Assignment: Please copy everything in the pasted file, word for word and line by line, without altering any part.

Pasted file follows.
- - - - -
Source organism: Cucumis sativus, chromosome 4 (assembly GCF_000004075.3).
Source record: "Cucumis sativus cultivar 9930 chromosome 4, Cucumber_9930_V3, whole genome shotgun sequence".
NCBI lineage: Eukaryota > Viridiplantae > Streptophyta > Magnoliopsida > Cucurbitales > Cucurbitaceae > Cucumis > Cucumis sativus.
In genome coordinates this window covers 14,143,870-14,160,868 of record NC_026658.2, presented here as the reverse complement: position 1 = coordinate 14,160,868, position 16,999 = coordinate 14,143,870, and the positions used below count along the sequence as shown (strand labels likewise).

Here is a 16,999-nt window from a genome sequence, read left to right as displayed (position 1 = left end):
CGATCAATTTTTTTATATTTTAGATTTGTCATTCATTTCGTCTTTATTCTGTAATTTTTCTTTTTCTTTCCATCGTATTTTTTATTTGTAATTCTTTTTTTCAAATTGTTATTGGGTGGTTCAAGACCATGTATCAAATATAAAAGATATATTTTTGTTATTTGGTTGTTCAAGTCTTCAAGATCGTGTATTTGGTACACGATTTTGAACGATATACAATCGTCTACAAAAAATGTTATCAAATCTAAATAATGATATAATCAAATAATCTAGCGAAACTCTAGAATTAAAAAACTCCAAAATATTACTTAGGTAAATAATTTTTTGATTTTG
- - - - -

Source organism: Cucumis sativus, chromosome 4 (assembly GCF_000004075.3).
Source record: "Cucumis sativus cultivar 9930 chromosome 4, Cucumber_9930_V3, whole genome shotgun sequence".
NCBI lineage: Eukaryota > Viridiplantae > Streptophyta > Magnoliopsida > Cucurbitales > Cucurbitaceae > Cucumis > Cucumis sativus.
In genome coordinates this window covers 14,143,870-14,160,868 of record NC_026658.2, presented here as the reverse complement: position 1 = coordinate 14,160,868, position 16,999 = coordinate 14,143,870, and the positions used below count along the sequence as shown (strand labels likewise).

Here is a 16,999-nt window from a genome sequence, read left to right as displayed (position 1 = left end):
CGATCAATTTTTTTATATTTTAGATTTGTCATTCATTTCGTCTTTATTCTGTAATTTTTCTTTTTCTTTCCATCGTATTTTTTATTTGTAATTCTTTTTTTCAAATTGTTATTGGGTGGTTCAAGACCATGTATCAAATATAAAAGATATATTTTTGTTATTTGGTTGTTCAAGTCTTCAAGATCGTGTATTTGGTACACGATTTTGAACGATATACAATCGTCTACAAAAAATGTTATCAAATCTAAATAATGATATAATCAAATAATCTAGCGAAACTCTAGAATTAAAAAACTCCAAAATATTACTTAGGTAAATAATTTTTTGATTTTG